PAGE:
Architect V. Mitch McEwen, the recently appointed 2018–19 curator of the New Museum’s urban reconstruction initiative IdeasCity, has long been a proponent of working outside of architectural conventions, preferring instead to work in unlikely collaborations between various disciplines and modes of thinking. She recalls that in 2006, her final year at Columbia’s Columbia University Graduate School of Architecture, Planning and Preservation, she was the only student taking the studio courses of both Reinhold Martin and current SCI-Arc director Hernán Díaz Alonso.
“I look at those professors as really representing, in a very robust and rigorous way, two different paradigms,” says McEwen, referring Díaz Alonso’s formal inquiries into computation and Martin’s theoretical inquiries into politics. One of her longtime career ambitions has been to find a synthesis of the two. "Working in the computer deserves as much rigor around traditions of craft as marble or stone, and so if computational work is actually craft," she asks, “what are the politics of craft today?”
The question is a recurring thread throughout her busy and multi-part practice, largely removed from both the physical and conceptual spaces that architects typically “live, work, and educate ourselves in.” Her theoretical work in urban planning and design has questioned the racial inequalities inherent to city planning, and imagined the possibilities of a city funded by reparations.
While McEwen’s role at Ideas City often brings her to New York, her home base is Princeton, where as an assistant professor, her Building and Fabrication Technologies course operates in dialogue between the architecture school itself and the robotics lab located in the “hard sciences” on the other side of campus. The accompanying courseblog muses on topics that can oscillate between ideas on queerness and the division of labor, as well as craftsmanship and parametrics.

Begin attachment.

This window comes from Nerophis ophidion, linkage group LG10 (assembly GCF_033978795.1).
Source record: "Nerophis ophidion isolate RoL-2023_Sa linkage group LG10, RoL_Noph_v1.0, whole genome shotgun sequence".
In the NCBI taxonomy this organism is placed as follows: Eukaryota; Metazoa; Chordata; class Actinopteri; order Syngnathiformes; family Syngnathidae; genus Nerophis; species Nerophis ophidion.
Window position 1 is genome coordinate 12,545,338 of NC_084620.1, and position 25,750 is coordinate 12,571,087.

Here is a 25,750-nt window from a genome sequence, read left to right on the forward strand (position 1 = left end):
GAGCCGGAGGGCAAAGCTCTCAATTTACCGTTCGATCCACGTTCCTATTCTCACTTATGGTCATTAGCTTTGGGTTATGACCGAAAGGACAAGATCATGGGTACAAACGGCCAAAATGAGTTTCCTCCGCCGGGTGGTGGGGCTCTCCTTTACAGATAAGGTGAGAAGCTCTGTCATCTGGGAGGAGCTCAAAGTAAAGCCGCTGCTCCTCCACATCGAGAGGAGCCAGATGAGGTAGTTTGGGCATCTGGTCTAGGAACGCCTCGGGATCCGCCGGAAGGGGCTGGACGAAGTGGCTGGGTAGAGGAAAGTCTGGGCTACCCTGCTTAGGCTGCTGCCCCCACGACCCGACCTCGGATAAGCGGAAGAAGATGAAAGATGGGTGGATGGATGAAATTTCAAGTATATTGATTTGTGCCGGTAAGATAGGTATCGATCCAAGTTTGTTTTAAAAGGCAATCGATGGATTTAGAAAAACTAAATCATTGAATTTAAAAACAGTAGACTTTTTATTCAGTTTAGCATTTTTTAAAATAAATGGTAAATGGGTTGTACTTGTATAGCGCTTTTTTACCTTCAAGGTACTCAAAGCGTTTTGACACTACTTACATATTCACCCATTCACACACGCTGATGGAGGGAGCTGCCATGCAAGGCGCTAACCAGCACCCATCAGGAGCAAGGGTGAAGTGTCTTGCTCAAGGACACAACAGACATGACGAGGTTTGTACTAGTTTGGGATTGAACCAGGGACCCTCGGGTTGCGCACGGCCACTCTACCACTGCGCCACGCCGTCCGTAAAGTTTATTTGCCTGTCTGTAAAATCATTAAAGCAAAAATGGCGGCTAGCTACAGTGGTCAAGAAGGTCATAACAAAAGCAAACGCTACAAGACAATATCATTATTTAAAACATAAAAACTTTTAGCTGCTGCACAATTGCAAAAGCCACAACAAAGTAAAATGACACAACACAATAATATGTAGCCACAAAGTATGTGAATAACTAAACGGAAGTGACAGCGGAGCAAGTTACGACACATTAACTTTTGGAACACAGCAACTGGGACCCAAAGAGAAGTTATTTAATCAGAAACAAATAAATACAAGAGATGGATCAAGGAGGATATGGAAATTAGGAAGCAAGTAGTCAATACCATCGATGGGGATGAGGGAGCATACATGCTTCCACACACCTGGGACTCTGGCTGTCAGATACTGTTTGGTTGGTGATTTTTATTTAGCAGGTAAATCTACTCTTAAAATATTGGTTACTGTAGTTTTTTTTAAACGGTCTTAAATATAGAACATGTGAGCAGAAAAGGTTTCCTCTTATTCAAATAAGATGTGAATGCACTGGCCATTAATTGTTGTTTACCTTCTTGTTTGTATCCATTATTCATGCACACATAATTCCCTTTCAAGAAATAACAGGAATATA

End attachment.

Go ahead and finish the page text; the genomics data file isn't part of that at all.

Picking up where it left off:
Another locus of McEwen’s practice is Detroit, where in 2016, McEwen Studio converted a derelict home into House Opera, an alternative neighborhood performance space.
“What drew me to Detroit in the beginning is that it confounds the typical boundaries of models of practice,” McEwen says, taking typical design-build projects in atypical situations. Currently, she and A(n) Office, the collaborative Detroit- and New York-based practice that she co-founded with architect Marcelo López-Dinardi in 2013, have two projects there. One is the geothermal renovation of an abandoned home to be used as a residence for Catholic school teachers, and the other is collaborative waterfront urban strategy program called the Jefferson Chalmers Neighborhood Framework Plan, where community engagement is built into every step of the design process.
In April 2019, we’ll see McEwen’s very distinct point of view play out on the IdeasCity stage during its New Orleans public conference. For her, the New Museum initiative is a platform for “addressing the physical questions of hurricanes and storms through the politics of land use and access, with certain artists helping us think through those questions.” The program provides a space to consider ideas as something infrastructural, something we have the capacity to maintain or demolish.
Díaz Alonso looks forward to McEwen’s programming. “My studios were never really as rich or aggressive in a political or social agenda, but she managed to infuse her work into that conversation,” he recalls. “It’s not so common that someone is really gifted in form-making and design, but at the same time, has an in-depth, parallel commitment to and empathy for social causes. I can’t think of anyone better to do that job.”